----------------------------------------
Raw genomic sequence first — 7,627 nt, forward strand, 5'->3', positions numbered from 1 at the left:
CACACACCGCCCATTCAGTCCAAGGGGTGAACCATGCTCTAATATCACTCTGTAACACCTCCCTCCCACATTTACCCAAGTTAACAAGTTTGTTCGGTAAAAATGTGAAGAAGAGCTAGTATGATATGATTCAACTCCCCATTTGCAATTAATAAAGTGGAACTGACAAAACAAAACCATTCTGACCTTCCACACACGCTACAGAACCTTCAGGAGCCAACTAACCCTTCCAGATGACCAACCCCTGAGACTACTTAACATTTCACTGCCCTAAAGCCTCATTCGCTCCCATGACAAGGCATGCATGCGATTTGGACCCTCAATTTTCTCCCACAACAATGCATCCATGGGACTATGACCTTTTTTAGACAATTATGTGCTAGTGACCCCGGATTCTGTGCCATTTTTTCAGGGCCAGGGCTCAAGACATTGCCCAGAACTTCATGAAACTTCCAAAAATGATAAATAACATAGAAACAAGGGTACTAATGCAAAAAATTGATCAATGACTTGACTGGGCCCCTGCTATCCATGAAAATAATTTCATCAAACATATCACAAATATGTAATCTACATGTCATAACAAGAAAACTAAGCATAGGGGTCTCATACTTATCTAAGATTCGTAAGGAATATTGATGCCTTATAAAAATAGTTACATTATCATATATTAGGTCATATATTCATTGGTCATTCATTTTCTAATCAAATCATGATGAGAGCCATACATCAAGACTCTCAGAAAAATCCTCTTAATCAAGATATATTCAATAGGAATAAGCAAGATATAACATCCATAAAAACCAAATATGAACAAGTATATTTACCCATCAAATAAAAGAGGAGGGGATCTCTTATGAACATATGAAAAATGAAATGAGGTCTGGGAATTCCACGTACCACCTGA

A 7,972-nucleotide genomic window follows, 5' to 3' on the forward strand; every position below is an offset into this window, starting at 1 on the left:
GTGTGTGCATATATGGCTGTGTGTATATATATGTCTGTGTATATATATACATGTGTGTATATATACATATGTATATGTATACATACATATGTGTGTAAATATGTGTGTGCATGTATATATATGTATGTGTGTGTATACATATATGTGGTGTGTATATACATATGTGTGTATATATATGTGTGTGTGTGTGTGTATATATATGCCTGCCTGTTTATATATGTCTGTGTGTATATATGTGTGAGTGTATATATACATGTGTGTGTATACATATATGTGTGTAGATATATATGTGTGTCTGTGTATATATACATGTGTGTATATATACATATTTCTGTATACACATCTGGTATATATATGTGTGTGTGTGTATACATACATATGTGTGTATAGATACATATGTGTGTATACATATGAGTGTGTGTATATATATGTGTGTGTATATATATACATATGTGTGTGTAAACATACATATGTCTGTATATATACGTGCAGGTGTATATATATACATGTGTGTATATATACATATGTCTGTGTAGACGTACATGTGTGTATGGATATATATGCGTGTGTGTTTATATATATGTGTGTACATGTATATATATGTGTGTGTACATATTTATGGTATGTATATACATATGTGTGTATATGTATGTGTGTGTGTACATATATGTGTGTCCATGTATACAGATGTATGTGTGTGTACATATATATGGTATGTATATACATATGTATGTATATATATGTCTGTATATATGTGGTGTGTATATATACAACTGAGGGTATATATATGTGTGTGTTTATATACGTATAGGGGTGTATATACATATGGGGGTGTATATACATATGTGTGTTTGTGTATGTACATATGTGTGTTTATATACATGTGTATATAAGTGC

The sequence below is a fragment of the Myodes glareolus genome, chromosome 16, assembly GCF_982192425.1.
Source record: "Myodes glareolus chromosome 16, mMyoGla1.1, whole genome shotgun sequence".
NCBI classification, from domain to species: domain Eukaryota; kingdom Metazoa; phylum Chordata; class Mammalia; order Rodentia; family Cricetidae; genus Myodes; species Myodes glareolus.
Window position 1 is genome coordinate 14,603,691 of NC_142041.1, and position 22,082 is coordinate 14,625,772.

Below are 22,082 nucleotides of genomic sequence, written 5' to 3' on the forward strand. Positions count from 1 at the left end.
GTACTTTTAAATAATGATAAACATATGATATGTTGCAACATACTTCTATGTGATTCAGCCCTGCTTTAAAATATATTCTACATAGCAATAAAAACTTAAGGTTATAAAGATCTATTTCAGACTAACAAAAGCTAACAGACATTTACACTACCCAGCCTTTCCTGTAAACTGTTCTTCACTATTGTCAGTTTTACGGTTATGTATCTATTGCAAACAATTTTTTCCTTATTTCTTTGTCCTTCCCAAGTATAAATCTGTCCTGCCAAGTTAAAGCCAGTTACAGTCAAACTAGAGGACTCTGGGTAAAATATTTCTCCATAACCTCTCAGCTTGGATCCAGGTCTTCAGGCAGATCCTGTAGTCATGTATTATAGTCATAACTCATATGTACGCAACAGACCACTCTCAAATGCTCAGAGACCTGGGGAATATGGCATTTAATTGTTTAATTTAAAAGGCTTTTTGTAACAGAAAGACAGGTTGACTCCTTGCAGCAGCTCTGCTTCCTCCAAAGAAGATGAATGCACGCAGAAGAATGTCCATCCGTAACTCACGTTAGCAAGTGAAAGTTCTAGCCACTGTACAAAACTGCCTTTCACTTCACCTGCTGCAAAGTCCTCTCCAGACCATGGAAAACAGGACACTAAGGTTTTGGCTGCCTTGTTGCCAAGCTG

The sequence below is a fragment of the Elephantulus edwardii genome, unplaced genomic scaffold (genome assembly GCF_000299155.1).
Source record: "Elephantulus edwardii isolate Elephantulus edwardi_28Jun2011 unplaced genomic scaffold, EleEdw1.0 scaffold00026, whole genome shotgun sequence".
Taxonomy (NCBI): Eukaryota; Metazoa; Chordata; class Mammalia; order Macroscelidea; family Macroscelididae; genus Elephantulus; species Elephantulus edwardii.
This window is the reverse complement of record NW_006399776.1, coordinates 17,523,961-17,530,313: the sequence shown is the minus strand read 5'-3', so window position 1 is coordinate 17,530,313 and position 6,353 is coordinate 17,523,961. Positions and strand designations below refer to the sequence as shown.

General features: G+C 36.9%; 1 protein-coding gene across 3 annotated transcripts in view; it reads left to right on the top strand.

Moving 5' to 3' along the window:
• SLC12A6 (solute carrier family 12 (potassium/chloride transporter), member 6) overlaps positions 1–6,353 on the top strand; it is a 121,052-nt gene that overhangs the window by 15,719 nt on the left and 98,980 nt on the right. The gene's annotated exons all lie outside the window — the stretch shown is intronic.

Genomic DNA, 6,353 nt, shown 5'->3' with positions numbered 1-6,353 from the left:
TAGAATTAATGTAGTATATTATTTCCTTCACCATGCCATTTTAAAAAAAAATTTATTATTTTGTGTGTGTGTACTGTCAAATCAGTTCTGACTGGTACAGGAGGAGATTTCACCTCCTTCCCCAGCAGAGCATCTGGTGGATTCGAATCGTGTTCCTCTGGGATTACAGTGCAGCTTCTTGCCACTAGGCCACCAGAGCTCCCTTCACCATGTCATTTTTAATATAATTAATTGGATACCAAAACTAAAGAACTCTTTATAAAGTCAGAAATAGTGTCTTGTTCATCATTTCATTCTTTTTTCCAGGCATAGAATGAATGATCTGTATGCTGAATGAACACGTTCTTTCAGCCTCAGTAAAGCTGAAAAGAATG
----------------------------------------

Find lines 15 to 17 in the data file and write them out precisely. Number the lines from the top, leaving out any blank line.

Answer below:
General features: G+C 36.9%; 1 protein-coding gene across 3 annotated transcripts in view; it reads left to right on the top strand.

Moving 5' to 3' along the window:
• SLC12A6 (solute carrier family 12 (potassium/chloride transporter), member 6) overlaps positions 1–6,353 on the top strand; it is a 121,052-nt gene that overhangs the window by 15,719 nt on the left and 98,980 nt on the right. The gene's annotated exons all lie outside the window — the stretch shown is intronic.